AB 3:121-131 (2008)  -  doi:10.3354/ab00069

Evaluation of imaging and conventional PAM as a measure of photosynthesis in thin- and thick-leaved marine macroalgae

Hanne Dalsgaard Nielsen1,*, Søren Laurentius Nielsen2

1School of Life Sciences, Napier University, 10 Colinton Road, Edinburgh EH10 5DT, UK
2Department of Environmental, Social and Spatial Change, Roskilde University, PO Box 260, 4000 Roskilde, Denmark

ABSTRACT: The present paper compares light-response patterns of electron transport rate (ETR) measured by imaging and conventional pulse-amplitude-modulated fluorescence (PAM) with that of gross O2 evolution in naturally thin-leaved (Ulva lactuca) and thick-leaved (Fucus serratus) algae, as well as in 1 to 8 cell layer thick ‘artificial thalli’ built from layers of Enteromorpha intestinalis. At sub-saturating and saturating irradiances imaging ETR/ETRmax provided a very accurate reflection of P/Pmax, which was different in thin and thick algae. There was no effect of tissue thickness on conventional ETR/ETRmax, which was unrelated to P/Pmax at low irradiances. At super-saturating irradiances, imaging ETR/ETRmax was reduced significantly compared to P/Pmax, which instead corresponded to conventional ETR/ETRmax. Imaging Fm was only related to thallus thicknesses from 1 to 4 cell layers but not beyond. Photoinhibition expressed by imaging PAM in thick thallus may have been compensated for by photosynthesis in deeper cells. Conventional Fm was linearly related to thallus thickness from 1 to 8 cell layers. No photoinhibition was indicated at super-saturating irradiances by conventional PAM and O2 evolution measurements that integrate the photosynthetic performance of the entire thallus of thick algae. At irradiances <80 µmol m–2 s–1, the O2/conventional ETR ratio was close to 0.25, whereas it decreased at higher irradiances in both thin and thick macroalgae. The O2/imaging ETR ratio was >0.25 and increased further at super-saturating irradiances, in particular in thin algae. In conclusion, the type of PAM instrument may influence the light response of ETR. Likewise, the thallus thickness may affect the relationship between O2 evolution and ETR. ETR recordings should be treated with caution and regarded as a compliment to O2 measurements, particularly when thick-leaved macroalgae are studied.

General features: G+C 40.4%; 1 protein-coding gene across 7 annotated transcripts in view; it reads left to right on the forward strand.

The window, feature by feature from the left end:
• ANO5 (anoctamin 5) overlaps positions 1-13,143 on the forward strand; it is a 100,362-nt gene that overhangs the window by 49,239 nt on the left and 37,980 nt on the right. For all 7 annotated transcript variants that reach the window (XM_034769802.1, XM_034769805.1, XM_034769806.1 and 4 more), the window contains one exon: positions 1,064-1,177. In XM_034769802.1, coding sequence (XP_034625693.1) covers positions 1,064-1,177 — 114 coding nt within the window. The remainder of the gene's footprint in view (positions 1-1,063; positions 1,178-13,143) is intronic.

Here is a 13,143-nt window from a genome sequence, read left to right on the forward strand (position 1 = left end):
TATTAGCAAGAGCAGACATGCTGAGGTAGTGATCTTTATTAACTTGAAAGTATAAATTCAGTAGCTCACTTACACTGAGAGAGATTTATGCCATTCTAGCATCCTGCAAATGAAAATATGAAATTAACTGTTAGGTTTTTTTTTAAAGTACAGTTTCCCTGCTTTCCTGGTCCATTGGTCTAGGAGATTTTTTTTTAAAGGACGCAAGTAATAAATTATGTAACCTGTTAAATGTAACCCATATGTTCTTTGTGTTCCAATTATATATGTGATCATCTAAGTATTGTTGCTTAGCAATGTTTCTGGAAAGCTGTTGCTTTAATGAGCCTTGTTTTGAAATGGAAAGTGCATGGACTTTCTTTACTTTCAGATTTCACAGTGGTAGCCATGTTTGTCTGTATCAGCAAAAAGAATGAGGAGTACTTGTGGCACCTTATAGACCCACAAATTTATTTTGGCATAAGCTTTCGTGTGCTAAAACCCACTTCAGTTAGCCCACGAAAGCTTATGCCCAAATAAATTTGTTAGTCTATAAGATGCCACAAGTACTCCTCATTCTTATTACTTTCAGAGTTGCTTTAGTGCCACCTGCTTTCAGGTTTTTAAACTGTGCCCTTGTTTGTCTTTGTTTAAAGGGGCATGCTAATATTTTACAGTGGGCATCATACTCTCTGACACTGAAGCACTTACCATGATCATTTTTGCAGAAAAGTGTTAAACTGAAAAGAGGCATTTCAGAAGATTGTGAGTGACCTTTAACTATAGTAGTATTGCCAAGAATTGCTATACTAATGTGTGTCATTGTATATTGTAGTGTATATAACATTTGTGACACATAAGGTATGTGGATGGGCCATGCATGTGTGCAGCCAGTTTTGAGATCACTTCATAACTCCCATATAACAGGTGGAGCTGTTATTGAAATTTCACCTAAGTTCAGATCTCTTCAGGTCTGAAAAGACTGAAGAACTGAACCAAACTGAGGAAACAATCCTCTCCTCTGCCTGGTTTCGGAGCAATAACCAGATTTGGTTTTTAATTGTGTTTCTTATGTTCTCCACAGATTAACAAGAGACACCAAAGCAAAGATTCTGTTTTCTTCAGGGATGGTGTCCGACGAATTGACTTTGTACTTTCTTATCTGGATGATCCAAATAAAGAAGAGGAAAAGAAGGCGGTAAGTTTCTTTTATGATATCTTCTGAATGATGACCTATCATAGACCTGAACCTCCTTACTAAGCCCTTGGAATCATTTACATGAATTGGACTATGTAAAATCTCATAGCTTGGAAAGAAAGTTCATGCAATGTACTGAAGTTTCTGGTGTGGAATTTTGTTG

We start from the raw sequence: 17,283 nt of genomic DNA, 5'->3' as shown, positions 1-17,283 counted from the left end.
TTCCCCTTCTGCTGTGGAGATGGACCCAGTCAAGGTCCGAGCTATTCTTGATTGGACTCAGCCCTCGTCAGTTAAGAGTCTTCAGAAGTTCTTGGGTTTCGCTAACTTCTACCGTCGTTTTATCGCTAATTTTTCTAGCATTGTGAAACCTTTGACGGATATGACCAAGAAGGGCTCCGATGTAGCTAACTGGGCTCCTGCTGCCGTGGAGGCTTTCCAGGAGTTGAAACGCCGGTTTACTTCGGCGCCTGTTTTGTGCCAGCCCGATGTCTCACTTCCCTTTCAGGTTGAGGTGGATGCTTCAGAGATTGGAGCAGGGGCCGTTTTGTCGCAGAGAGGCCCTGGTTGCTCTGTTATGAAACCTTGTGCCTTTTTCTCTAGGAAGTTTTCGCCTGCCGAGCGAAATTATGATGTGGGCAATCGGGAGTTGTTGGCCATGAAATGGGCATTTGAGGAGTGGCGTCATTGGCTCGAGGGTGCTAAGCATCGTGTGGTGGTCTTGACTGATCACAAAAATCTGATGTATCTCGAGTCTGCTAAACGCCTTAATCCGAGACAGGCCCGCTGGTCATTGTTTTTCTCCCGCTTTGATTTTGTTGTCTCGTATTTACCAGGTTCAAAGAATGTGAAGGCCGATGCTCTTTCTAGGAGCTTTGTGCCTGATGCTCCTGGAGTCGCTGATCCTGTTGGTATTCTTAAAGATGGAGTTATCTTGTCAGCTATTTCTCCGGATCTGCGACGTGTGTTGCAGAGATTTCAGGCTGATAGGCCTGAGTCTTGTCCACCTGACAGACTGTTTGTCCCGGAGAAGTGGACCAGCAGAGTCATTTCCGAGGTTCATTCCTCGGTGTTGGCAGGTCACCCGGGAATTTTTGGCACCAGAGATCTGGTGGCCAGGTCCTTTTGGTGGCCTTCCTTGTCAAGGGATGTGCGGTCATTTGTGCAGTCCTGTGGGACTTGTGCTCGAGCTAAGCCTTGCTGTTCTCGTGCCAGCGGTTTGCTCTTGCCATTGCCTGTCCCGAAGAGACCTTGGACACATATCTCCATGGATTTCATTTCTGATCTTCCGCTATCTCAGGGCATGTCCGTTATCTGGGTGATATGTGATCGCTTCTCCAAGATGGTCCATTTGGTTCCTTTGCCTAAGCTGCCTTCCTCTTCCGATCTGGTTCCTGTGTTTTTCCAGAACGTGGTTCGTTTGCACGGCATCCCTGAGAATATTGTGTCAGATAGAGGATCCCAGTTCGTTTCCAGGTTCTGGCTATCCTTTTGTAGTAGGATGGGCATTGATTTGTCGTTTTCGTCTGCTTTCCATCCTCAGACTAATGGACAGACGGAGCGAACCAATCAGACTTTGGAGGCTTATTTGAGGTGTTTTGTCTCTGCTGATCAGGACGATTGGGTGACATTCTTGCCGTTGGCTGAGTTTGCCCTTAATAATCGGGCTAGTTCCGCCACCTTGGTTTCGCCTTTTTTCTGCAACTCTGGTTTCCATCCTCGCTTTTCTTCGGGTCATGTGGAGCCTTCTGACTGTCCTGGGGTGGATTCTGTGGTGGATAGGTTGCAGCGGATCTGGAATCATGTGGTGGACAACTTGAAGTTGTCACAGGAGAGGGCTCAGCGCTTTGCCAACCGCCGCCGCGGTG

KEY WORDS: Chlorophyll fluorescence · Electron transport · Brown algae · Light saturation · O2/ETR ratio · Photosynthesis · Photoinhibition · PAM


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Cite this article as: Nielsen HD, Nielsen SL (2008) Evaluation of imaging and conventional PAM as a measure of photosynthesis in thin- and thick-leaved marine macroalgae. Aquat Biol 3:121-131

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